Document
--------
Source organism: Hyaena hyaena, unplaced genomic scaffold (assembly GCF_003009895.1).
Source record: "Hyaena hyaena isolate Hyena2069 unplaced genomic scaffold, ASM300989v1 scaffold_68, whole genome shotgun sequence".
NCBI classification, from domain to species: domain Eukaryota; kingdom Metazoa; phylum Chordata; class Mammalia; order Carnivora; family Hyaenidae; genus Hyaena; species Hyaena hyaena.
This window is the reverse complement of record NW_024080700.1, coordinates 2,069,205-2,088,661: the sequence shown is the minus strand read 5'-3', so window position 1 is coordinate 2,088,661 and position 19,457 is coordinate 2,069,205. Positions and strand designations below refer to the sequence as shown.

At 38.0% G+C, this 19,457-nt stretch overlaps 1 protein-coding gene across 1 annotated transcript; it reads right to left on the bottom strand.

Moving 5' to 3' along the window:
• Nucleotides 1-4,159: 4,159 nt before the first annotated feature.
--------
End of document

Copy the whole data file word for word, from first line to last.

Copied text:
Source organism: Hyaena hyaena, unplaced genomic scaffold (assembly GCF_003009895.1).
Source record: "Hyaena hyaena isolate Hyena2069 unplaced genomic scaffold, ASM300989v1 scaffold_68, whole genome shotgun sequence".
NCBI classification, from domain to species: domain Eukaryota; kingdom Metazoa; phylum Chordata; class Mammalia; order Carnivora; family Hyaenidae; genus Hyaena; species Hyaena hyaena.
This window is the reverse complement of record NW_024080700.1, coordinates 2,069,205-2,088,661: the sequence shown is the minus strand read 5'-3', so window position 1 is coordinate 2,088,661 and position 19,457 is coordinate 2,069,205. Positions and strand designations below refer to the sequence as shown.

At 38.0% G+C, this 19,457-nt stretch overlaps 1 protein-coding gene across 1 annotated transcript; it reads right to left on the bottom strand.

Moving 5' to 3' along the window:
• Nucleotides 1-4,159: 4,159 nt before the first annotated feature.